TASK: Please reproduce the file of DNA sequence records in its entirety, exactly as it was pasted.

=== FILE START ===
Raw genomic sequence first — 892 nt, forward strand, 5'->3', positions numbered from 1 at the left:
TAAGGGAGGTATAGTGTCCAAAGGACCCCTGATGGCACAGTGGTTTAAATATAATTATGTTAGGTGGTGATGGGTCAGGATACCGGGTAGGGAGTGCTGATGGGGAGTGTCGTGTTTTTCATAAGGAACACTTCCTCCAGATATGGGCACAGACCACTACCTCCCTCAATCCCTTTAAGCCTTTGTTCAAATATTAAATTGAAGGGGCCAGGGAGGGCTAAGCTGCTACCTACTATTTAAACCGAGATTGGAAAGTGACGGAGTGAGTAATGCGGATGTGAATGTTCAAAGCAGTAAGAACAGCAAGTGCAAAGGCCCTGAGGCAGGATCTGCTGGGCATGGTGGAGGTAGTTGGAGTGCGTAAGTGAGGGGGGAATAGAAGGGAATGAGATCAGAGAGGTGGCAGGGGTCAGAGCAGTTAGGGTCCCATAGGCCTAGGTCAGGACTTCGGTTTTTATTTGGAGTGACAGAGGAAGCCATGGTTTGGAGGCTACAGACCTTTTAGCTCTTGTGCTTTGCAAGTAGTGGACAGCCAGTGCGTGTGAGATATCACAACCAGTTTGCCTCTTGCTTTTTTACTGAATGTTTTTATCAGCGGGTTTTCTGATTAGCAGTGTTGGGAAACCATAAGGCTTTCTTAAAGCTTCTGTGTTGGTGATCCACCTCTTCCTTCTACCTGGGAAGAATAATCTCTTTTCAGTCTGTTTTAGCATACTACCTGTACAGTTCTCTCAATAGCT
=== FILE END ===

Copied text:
Raw genomic sequence first — 892 nt, forward strand, 5'->3', positions numbered from 1 at the left:
TAAGGGAGGTATAGTGTCCAAAGGACCCCTGATGGCACAGTGGTTTAAATATAATTATGTTAGGTGGTGATGGGTCAGGATACCGGGTAGGGAGTGCTGATGGGGAGTGTCGTGTTTTTCATAAGGAACACTTCCTCCAGATATGGGCACAGACCACTACCTCCCTCAATCCCTTTAAGCCTTTGTTCAAATATTAAATTGAAGGGGCCAGGGAGGGCTAAGCTGCTACCTACTATTTAAACCGAGATTGGAAAGTGACGGAGTGAGTAATGCGGATGTGAATGTTCAAAGCAGTAAGAACAGCAAGTGCAAAGGCCCTGAGGCAGGATCTGCTGGGCATGGTGGAGGTAGTTGGAGTGCGTAAGTGAGGGGGGAATAGAAGGGAATGAGATCAGAGAGGTGGCAGGGGTCAGAGCAGTTAGGGTCCCATAGGCCTAGGTCAGGACTTCGGTTTTTATTTGGAGTGACAGAGGAAGCCATGGTTTGGAGGCTACAGACCTTTTAGCTCTTGTGCTTTGCAAGTAGTGGACAGCCAGTGCGTGTGAGATATCACAACCAGTTTGCCTCTTGCTTTTTTACTGAATGTTTTTATCAGCGGGTTTTCTGATTAGCAGTGTTGGGAAACCATAAGGCTTTCTTAAAGCTTCTGTGTTGGTGATCCACCTCTTCCTTCTACCTGGGAAGAATAATCTCTTTTCAGTCTGTTTTAGCATACTACCTGTACAGTTCTCTCAATAGCT